abstract class A {
    public void disp() {

public class B {
    public static void main(String args[]) {
        A object = new A(){ };

I am aware that Abstract classes cannot be instantiated, but confused on this code. Actually what this code mean ?

  • It saddens me that this obviously duplicate question gathered 13 upvotes.
    – Raedwald
    Sep 3 '15 at 12:14

The subtlety here is in the "{}". It means you explicitly provide an anonymous implementation for the missing parts (the missing parts are abstract methods) of the abstract class A allowing you to instantiate it.

But there's no abstract method in A, therefore the anonymous implementation is empty.

Example showing the behaviour with at least one abstract method:

public abstract class A {
    public abstract void bar();
    public void disp() { System.out.print("Abstract"); } 

public class B { 
    public static void main(String args[]) { 
        A object = new A() { 
            @Override public void bar() { System.out.print("bar"); } 
        object.disp(); //prints "Abstract" 
        object.bar(); //prints "bar"
  • I can’t decide if this is a “cool” thing Java has that C#’ does not; to a workaround for java not originally have delegates and events. Sep 2 '15 at 11:41
  • Is there a reason to declare class A as abstract, even though you haven't got any abstract methods in it (as in the OP question's example)? Why not just remove the "abstract" qualifier from the declaration of class A.
    – Brandin
    Sep 2 '15 at 12:19
  • @Brandin - perhaps you want a base class with a few non-abstract methods that should never be instantiated? Like, a Shape class, that is inherited by Triangle, Square and so on, and has a shared method getLocation(), but you don't ever want someone to make an instance of Shape. It exists only for inheritance.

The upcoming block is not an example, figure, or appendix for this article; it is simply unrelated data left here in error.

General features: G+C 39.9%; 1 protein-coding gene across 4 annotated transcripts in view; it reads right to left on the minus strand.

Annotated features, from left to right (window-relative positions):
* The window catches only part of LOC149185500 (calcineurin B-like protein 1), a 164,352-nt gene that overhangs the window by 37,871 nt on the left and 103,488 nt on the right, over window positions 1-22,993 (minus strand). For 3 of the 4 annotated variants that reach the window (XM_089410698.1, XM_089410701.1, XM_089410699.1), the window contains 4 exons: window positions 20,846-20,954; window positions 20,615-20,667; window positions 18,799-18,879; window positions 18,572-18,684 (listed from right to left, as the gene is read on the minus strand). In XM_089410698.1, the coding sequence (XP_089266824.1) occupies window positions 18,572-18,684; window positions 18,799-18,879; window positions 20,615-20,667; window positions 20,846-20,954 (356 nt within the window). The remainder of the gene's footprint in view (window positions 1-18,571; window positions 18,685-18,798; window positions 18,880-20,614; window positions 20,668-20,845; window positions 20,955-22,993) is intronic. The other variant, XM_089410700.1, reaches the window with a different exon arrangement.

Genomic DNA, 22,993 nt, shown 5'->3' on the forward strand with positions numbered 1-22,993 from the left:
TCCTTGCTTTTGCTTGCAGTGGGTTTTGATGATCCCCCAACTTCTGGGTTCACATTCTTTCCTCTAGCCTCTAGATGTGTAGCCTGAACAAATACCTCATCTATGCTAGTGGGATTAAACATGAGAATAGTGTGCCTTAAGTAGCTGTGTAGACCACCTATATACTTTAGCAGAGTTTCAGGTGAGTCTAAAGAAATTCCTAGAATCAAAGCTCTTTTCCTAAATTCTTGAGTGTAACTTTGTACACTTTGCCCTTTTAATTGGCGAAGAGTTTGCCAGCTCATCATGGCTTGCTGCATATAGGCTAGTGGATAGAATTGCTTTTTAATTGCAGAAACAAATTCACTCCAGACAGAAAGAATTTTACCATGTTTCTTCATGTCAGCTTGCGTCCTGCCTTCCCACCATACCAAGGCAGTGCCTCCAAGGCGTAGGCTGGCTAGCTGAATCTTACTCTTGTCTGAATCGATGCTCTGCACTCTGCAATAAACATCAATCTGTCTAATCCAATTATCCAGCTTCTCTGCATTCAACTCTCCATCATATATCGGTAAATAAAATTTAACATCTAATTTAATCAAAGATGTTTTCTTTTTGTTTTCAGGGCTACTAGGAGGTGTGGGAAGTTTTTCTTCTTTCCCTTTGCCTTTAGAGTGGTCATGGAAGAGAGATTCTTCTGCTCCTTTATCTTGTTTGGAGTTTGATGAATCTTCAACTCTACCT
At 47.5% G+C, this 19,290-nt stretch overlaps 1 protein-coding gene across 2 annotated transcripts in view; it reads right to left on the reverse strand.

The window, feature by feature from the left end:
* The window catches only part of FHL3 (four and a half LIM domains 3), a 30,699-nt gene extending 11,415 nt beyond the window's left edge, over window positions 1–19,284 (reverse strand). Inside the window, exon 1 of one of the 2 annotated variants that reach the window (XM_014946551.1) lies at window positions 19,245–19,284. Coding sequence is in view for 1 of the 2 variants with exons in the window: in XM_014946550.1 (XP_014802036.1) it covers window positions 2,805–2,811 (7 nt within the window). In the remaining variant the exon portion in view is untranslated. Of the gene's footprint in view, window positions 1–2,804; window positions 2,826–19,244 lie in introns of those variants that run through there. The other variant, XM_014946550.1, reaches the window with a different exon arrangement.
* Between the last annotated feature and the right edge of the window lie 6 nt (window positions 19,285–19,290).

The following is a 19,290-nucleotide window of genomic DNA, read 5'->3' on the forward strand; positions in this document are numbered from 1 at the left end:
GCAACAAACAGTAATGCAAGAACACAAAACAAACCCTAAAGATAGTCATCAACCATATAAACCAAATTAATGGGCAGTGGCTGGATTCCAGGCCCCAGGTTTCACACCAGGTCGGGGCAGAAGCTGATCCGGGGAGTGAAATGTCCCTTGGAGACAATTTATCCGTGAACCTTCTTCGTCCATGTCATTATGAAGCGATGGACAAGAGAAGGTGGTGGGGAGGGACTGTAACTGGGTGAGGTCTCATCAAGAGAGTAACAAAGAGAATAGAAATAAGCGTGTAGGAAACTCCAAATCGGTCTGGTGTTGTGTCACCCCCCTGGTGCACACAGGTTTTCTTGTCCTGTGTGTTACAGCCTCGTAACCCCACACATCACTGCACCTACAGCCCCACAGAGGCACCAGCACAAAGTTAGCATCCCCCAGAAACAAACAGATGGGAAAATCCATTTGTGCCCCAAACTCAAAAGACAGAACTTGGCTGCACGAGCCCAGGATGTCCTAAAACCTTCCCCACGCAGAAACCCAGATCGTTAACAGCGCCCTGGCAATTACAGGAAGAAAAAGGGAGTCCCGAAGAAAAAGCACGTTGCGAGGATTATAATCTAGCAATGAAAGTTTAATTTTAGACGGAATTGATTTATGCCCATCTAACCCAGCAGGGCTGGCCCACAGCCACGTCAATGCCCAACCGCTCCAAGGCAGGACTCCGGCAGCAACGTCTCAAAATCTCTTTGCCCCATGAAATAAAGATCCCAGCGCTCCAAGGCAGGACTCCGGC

– Davor
    Sep 2 '15 at 12:25
  • @Brandin for me it also doesn't make sense to have an abstract class without abstract method. Having such a class (like Shape proposed by Davor) is in contradiction with the OOP philosophy.
    – Spotted
    Sep 2 '15 at 12:34
  • @Brandin - hey, I'm not saying that this is smart. Just proposing a possible reason.
    – Davor
    Sep 2 '15 at 13:00

This is called an anonymous inner class. You are not instantiating the abstract class, you are instantiating the concrete anonymous inner class which extends the abstract class. Of course, in order for this to be allowed, the anonymous inner class must provide implementations for all the abstract members of the abstract superclass … which it does in this case, because the abstract superclass has no abstract members.

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